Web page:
Green Party presidential candidate Jill Stein spoke at a house party in Portland, Oregon, on the evening of Wednesday, January 20. The event was webcast as a Google Hangout, and the video is available below. Stein’s portion begins 49 minutes into the video.
CHRISTI PAUL: Let’s talk to Jill Stein. You’re part of the lawsuit you’ve brought against the Commission on Presidential Debates. I’ll get to that in a minute. Let’s look at some of the issues right off the bat. Stocks are tanking, stock market down eight percent in the first couple weeks of 2016. How do you fix the economy? Dr. Stein, can you hear me?
JILL STEIN: Sorry. I couldn’t hear you for a second. Can you repeat that question?
PAUL: I’m wondering, with stocks tanking right now, how would you address the economy, how would you fix it if you were president?
STEIN: Yes, thank you. The economy is not working for most Americans now. We’ve had a huge surge in part-time and temporary jobs. Wages, average for workers, are barely above the poverty level. Household wealth has crashed by 40%. Racial disparities make all this much worse. We have an entire generation of young people who are locked into debt. So we really need an economy that works for everyday people, and we have two political parties who have been managing that economy that are basically controlled by corporate interests and the super-wealthy. So my priority is to create an economy that works for everyone, that puts people over profit instead of profit over people, which is the way it’s going. So specifically, I will create a Green New Deal which is an emergency program like the New Deal that got us out of the Great Depression. The Green New Deal would create 20 million new jobs that would green our economy, green our energy, our food and our transportation systems. By creating 20 million jobs, these are full-time living wage jobs, it would revive our economy. It would turn the tide on climate change and make wars for oil obsolete. In addition, I would bail out the students. We bailed out the bankers. We need to bail out the students who are the victims of that waste, fraud and abuse on Wall Street.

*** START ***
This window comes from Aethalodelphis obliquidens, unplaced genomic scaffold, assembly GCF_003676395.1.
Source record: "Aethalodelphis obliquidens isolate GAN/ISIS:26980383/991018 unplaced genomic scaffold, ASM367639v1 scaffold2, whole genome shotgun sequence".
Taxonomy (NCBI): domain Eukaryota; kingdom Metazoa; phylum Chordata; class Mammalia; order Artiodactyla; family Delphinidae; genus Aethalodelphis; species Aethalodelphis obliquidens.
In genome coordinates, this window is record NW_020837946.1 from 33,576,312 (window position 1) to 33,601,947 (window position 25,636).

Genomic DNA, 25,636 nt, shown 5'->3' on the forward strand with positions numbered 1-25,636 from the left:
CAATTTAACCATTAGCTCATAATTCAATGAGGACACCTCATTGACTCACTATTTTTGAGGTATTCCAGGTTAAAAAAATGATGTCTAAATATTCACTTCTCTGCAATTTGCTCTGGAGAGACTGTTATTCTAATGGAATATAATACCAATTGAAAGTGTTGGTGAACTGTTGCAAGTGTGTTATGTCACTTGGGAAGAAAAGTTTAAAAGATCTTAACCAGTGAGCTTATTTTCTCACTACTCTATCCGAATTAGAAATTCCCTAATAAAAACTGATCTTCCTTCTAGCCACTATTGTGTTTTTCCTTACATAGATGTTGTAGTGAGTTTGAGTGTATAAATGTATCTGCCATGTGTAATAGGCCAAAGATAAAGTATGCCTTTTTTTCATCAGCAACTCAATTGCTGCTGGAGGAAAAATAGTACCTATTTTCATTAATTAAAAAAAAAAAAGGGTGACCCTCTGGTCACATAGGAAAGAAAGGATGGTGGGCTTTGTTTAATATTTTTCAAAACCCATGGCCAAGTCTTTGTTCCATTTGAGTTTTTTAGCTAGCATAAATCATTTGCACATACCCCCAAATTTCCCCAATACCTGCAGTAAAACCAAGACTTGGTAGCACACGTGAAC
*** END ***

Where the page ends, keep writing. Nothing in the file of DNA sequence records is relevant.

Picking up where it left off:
PAUL: Who had student loans at the time —
STEIN: Yes, to basically cancel their loans, exactly.
PAUL: I want to move in to national security. Obviously ISIS has been in the news and it’s frightening an awful lot of people. How would you move forward militarily and how would you handle the national security?
STEIN: That’s a great question. Because what we see the other two parties and virtually all their candidates doing is essentially repeating the mistakes of the past and in fact intensifying them. For 14 years we’ve been conducting a war on terror. It’s cost us $6 trillion, which turns out to be $75,000 per household. We have lost tens of thousands of American soldiers, either killed or maimed, and we have killed over a million people in Iraq alone. It’s no wonder this has been throwing gasoline on the fires in the middle east. We need to really change direction here because it has only made terrorism far worse. All of the terrorist forces, Al Qaeda, Taliban, and now ISIS and their spinoffs. We’re calling for a peace offensive to stop the flow of money and weapons and to focus on what are truly the threats to American lives and well-being, and that is deaths from poverty, from lack of health insurance, homelessness and gun violence.
PAUL: Real quickly, I want to ask you about this lawsuit brought against the Commission on Presidential Debates, seeking fair and equal debate time for all candidates, not just Democrats and Republicans. What is the biggest obstacle you find being in a third party? What do you want the lawsuit to gain?
STEIN: Exactly. I think you put your finger on it. As third parties, it’s not just the candidates that are locked out, it’s really the voters who are locked out. Polls show now that 50% of voters don’t identify anymore with either Republicans or Democrats. Way more of them than Democrats or Republicans. We need to open up the debates. That’s what we’re looking to do through this lawsuit. I encourage people to go to my website and become a part of this because it’s up to us as citizens to open up our democracy so it represents us, and we have more choices and more voices.
PAUL: Dr. Jill Stein, we appreciate it. Thank you for taking the time to be with us today.
MGIP co-chair Gilbert Harris said, “Since taking office in 2011, Le Page’s tenure has been marked by slurs and morally questionable statements about individuals in office and about whole groups of people and he has taken actions that are unconstitutional, arguably criminal, and reflect badly on the people of Maine, the state as a whole, and the governor’s office itself.”
The MGIP cites LePage’s alleged intimidation of the board of directors of a school for at-risk youth into voiding the employment contract of a leading Maine Democratic legislator, as well as his withholding of land conservation funds approved at referendum, his alleged use of political pressure to achieve the resignations of the president of the World Acadian Congress and the president of the Maine Community College System, and a history of what the MGIP called “racist, sexist, and homophobic comments.”